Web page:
Dependency and Independence in British Independent Film

Knudsen, Erik orcid iconORCID: 0000-0001-8361-6975 (2015) Dependency and Independence in British Independent Film. In: Independent Filmmaking Around The Globe. University of Toronto Press, Toronto, pp. 53-70. ISBN 978-1-4426-4948-4

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Ever since the birth of Hollywood, British cinema has lived in the shadow of its successful transatlantic friend. A common cultural heritage, a shared language and close commercial ties have cemented an inextricable connection between the cinematic cultures of the two countries. Unlike the French, the British establishment never really fully accepted film as an art equal to, for example, literature or theatre and to this day, film practice is most commonly referred to in the context of the ‘film industry’. The term ‘independent’ is often used to describe a film which is independent of Hollywood, yet the institutional structures created to build a sustainable independent film culture in Britain often suffer from hidden aspirations to mimic Hollywood.

During the late 1960s, 1970s and 1980s, there was a recognition of the need to support independent filmmaking in the United Kingdom. The establishment of the British Film Institute in 1964 and Channel Four Television in 1982 are examples of institutions that emerged from this need and they were specifically charged with encouraging and nurturing independent film through an engagement with small and medium sized production companies and independent film workshops. The subsequent rise in independent film production activity during the 1980s created a culture of dependency on centrally derived film policy which has, until recently, had a powerful effect on British independent filmmaking culture.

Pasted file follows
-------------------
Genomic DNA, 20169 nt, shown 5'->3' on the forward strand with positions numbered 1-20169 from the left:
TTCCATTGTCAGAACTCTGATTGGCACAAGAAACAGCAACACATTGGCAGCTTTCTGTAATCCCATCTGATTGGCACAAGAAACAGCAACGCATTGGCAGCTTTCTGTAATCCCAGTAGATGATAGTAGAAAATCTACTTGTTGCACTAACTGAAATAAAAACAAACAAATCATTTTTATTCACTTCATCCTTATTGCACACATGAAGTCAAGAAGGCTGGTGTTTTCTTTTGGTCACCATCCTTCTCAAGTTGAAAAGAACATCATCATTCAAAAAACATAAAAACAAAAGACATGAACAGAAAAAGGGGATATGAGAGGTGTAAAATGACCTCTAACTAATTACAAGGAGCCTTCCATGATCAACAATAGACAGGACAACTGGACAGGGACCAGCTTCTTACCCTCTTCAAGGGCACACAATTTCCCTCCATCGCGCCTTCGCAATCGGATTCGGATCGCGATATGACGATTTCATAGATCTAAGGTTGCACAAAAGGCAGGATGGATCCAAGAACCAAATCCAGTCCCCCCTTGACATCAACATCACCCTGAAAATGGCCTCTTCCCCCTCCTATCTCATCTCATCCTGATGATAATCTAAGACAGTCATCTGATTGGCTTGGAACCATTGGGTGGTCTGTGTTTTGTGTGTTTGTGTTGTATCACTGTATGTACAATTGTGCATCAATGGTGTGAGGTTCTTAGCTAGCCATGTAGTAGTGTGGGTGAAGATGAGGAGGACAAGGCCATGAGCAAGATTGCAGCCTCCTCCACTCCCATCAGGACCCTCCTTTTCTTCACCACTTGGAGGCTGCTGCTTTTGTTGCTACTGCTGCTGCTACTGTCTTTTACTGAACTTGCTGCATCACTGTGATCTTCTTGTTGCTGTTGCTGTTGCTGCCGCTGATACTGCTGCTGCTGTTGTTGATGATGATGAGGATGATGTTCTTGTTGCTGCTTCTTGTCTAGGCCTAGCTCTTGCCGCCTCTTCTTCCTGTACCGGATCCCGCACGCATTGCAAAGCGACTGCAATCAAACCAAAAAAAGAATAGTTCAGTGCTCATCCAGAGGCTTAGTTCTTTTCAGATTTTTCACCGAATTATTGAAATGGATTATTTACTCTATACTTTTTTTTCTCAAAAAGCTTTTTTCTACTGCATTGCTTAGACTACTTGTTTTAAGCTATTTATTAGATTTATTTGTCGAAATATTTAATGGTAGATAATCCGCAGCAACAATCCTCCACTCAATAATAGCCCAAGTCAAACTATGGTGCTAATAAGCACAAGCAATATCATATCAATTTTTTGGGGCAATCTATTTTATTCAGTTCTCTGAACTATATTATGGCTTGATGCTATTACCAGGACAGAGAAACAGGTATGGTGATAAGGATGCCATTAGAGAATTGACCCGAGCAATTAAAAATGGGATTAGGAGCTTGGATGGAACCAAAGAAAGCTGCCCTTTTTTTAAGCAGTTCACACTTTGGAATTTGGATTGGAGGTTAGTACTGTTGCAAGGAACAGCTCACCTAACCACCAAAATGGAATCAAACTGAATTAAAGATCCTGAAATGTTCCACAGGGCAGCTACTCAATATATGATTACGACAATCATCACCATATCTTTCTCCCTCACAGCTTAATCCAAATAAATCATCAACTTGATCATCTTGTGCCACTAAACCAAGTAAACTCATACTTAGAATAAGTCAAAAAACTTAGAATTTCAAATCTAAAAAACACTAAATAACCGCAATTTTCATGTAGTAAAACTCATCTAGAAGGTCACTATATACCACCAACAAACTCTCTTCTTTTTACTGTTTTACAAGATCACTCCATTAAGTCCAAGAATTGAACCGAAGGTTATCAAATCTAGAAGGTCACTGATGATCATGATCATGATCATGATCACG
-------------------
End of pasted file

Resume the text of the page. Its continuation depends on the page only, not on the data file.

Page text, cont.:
This chapter builds on a personal experience of more than 20 years of working as an independent filmmaker in the England to explore, from a highly personal perspective, the relationship between the independent filmmaker and the institutions established to foster independence. In particular the chapter explores, first, the notion of independence from largely policy driven agendas of film institutions such as the British Film Institute, Channel Four Television, The UK Film Council and a number regional film bodies; second, the chapter looks at the aesthetic independence in relation to the dominant role of British drama and literature in the film sector; and, third, the chapter explores recent trends and opportunities enjoyed by independent filmmakers as a consequence of developments in technology.

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